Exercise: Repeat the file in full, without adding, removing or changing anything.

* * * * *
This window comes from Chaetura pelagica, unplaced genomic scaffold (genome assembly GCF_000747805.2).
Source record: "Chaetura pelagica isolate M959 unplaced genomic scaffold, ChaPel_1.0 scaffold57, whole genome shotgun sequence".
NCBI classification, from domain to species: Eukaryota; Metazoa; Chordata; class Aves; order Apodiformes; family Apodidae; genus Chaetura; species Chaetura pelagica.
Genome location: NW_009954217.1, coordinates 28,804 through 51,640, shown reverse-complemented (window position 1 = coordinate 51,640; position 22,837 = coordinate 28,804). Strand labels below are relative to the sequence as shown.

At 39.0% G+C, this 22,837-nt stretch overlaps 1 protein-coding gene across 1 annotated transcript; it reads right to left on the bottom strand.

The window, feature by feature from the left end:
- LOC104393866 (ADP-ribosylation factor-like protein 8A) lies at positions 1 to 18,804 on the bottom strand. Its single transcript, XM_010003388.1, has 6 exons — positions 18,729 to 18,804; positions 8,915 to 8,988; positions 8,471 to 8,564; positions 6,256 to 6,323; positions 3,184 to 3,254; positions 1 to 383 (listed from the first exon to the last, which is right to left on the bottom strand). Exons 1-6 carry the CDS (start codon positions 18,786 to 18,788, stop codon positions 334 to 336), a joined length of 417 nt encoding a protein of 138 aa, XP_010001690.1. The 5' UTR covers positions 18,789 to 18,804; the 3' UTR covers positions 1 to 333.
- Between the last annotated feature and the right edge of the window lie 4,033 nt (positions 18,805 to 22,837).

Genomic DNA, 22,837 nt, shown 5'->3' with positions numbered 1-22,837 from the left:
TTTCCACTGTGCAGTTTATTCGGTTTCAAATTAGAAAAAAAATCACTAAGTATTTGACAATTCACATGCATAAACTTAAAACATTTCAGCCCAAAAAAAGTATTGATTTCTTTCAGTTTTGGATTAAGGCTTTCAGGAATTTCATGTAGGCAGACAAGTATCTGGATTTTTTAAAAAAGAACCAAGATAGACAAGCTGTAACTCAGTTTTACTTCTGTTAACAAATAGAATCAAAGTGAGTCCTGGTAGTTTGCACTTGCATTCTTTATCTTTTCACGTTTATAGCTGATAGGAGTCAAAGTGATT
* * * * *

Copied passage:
This window comes from Chaetura pelagica, unplaced genomic scaffold (genome assembly GCF_000747805.2).
Source record: "Chaetura pelagica isolate M959 unplaced genomic scaffold, ChaPel_1.0 scaffold57, whole genome shotgun sequence".
NCBI classification, from domain to species: Eukaryota; Metazoa; Chordata; class Aves; order Apodiformes; family Apodidae; genus Chaetura; species Chaetura pelagica.
Genome location: NW_009954217.1, coordinates 28,804 through 51,640, shown reverse-complemented (window position 1 = coordinate 51,640; position 22,837 = coordinate 28,804). Strand labels below are relative to the sequence as shown.

At 39.0% G+C, this 22,837-nt stretch overlaps 1 protein-coding gene across 1 annotated transcript; it reads right to left on the bottom strand.

The window, feature by feature from the left end:
- LOC104393866 (ADP-ribosylation factor-like protein 8A) lies at positions 1 to 18,804 on the bottom strand. Its single transcript, XM_010003388.1, has 6 exons — positions 18,729 to 18,804; positions 8,915 to 8,988; positions 8,471 to 8,564; positions 6,256 to 6,323; positions 3,184 to 3,254; positions 1 to 383 (listed from the first exon to the last, which is right to left on the bottom strand). Exons 1-6 carry the CDS (start codon positions 18,786 to 18,788, stop codon positions 334 to 336), a joined length of 417 nt encoding a protein of 138 aa, XP_010001690.1. The 5' UTR covers positions 18,789 to 18,804; the 3' UTR covers positions 1 to 333.
- Between the last annotated feature and the right edge of the window lie 4,033 nt (positions 18,805 to 22,837).

Genomic DNA, 22,837 nt, shown 5'->3' with positions numbered 1-22,837 from the left:
TTTCCACTGTGCAGTTTATTCGGTTTCAAATTAGAAAAAAAATCACTAAGTATTTGACAATTCACATGCATAAACTTAAAACATTTCAGCCCAAAAAAAGTATTGATTTCTTTCAGTTTTGGATTAAGGCTTTCAGGAATTTCATGTAGGCAGACAAGTATCTGGATTTTTTAAAAAAGAACCAAGATAGACAAGCTGTAACTCAGTTTTACTTCTGTTAACAAATAGAATCAAAGTGAGTCCTGGTAGTTTGCACTTGCATTCTTTATCTTTTCACGTTTATAGCTGATAGGAGTCAAAGTGATT